Nauseated by the thought of a colonoscopy prep? Colorectal cancer screening is not for the weary. Good news! There’s a new method of screening (FIT) that doesn’t require the traditional quality time in the bathroom (or day off work).
Colorectal cancers are the third most common types of cancer, and are also the third leading cause of cancer-related deaths among women. More than 60,000 women are diagnosed with colorectal cancer annually. This is unfortunate because screening helps find precancerous polyps and colorectal cancer at an early stage, when treatment often leads to a cure. Sadly, surveys show that only 52% of women seek screening for colorectal cancers. Why?
The current recommendation for colorectal cancer screening for an average risk woman begins at 50 years of age. But did you know that there are more ways to be tested than just a colonoscopy? While a colonoscopy is certainly a reasonable screening method, it also comes with its risks, the dreaded prep, and time away from work. On the up-side, if your colonoscopy is normal you likely do not need another screenings for 10 years. The U.S. Preventive Services Task Force (USPSTF) guidelines for colorectal cancer screening include the following tests:
- Colonoscopy once every 10 years.
- High-sensitivity fecal occult blood test (FOBT) once a year.
- Flexible sigmoidoscopy every 5 years with FOBT every 3 years.
The colonoscopy is the most common study undergone. Few clinicians are performing flexible sigmoidoscopy studies any more. Both of these studies involve a bowel preparation to remove stool that is normally within the colon so the physician-guided scope (long, flexible tubing with a camera on the end) can easily see the walls of the colon and any lurking polyps or other worrisome growths. The “prep” for these studies is a type of laxative and requires close proximity to the bathroom. The actual scope is usually performed under sedation (who’d want to remember that anyway?).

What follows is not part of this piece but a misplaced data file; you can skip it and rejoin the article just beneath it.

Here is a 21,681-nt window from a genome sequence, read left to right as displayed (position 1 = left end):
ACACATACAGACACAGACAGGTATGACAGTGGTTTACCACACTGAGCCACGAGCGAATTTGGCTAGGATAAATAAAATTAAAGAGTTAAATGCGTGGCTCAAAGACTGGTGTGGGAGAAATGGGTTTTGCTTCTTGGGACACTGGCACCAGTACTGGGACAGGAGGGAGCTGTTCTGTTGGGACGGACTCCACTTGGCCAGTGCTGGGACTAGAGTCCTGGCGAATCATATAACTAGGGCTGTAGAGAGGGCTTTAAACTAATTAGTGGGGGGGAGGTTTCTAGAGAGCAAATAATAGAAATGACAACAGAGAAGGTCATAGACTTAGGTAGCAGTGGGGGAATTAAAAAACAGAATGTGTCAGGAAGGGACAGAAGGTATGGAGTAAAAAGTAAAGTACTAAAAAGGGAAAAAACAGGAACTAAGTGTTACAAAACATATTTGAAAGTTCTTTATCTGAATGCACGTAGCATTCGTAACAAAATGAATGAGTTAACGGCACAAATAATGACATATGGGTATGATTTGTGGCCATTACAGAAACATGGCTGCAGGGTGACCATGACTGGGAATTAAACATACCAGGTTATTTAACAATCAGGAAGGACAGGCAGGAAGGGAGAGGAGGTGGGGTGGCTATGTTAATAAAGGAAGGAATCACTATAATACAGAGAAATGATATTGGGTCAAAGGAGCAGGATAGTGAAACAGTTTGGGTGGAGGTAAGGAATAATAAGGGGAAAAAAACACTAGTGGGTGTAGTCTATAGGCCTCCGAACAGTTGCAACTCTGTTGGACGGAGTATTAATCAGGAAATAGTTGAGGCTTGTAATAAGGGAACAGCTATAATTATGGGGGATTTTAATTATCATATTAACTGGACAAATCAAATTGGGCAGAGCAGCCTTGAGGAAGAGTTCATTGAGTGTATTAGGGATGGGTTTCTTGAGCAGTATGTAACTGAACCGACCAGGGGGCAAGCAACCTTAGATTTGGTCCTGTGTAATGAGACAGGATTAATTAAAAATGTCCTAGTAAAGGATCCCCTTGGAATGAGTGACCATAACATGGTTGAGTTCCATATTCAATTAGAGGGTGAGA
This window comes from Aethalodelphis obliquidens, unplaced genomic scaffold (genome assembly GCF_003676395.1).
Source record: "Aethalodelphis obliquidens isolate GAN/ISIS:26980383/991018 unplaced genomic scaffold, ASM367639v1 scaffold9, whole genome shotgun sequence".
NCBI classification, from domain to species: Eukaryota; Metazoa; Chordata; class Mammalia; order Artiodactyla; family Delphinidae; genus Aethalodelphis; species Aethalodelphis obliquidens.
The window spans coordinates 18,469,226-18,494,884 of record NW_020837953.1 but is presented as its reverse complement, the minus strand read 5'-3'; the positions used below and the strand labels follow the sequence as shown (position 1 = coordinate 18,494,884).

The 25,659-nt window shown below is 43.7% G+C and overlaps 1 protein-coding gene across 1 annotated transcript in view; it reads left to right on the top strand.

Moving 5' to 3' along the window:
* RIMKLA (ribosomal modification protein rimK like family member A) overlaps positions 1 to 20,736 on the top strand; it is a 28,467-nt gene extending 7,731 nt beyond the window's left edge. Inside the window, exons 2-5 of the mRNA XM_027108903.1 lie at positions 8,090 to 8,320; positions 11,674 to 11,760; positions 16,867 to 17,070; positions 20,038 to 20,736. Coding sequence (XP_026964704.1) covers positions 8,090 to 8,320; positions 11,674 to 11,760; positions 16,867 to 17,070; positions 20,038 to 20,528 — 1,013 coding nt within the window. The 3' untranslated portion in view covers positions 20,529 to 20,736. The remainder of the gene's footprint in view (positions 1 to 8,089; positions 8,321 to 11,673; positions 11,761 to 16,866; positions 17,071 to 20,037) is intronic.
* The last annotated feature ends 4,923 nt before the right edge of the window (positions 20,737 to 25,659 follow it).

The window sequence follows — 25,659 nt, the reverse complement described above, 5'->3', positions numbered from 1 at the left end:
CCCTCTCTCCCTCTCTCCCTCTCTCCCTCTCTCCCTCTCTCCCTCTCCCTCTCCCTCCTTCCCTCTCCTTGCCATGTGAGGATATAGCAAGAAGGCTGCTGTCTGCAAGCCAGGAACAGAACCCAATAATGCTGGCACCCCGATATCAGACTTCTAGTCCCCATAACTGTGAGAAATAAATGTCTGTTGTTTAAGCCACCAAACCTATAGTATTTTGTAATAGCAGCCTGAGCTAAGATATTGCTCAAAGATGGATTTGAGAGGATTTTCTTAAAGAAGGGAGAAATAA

Now let’s talk more about the high-sensitivity fecal occult blood test. The FOBT detects very small amounts of blood or blood products in the stool, which is often the first sign of colorectal polyps and cancers. Blood vessels at the surface of larger polyps or cancers are often fragile and easily damaged by passing stool. The damaged blood vessels usually release a small amount of blood into the stool, but only rarely is there enough bleeding to be noticeable with a bowel movement, which is why these tests are helpful. There are currently two types available. One that uses the chemical guaiac to detect blood (the older method requiring some medication and dietary restrictions). The other newer method, a fecal immunochemical test (FIT), uses antibodies to detect blood in the stool. Both of these come as kits – illustrated instructions included – and are available through most primary care providers. At home, you use a stick or brush to obtain a small amount of stool as your convenience. When you have completed the sample collection, you return the test kit to the healthcare provider or a lab, where the stool samples are checked for the presence of blood. The FIT is being offered by more and more providers. It is easier than the guaiac FOBT since there are no drug or dietary restrictions, as well as more accurate because it is less likely to react to bleeding from parts of the upper digestive tract, such as the stomach. And since vitamins and foods do not affect the FIT, sample collection takes less preparation. Some FIT kits may require as few as one stool sample, instead of three, like the old guaiac FOBT. Once a year testing at home without any prep, what’s not to love?
You can reduce the risk of colorectal cancers by making life style changes. If you are age 50 or older, get screened using the evidence-based method of your choice (thanks Meryl Streep for your PSA!). If you are under the age of 50, talk with your healthcare provider about if you are considered high risk for colorectal cancer.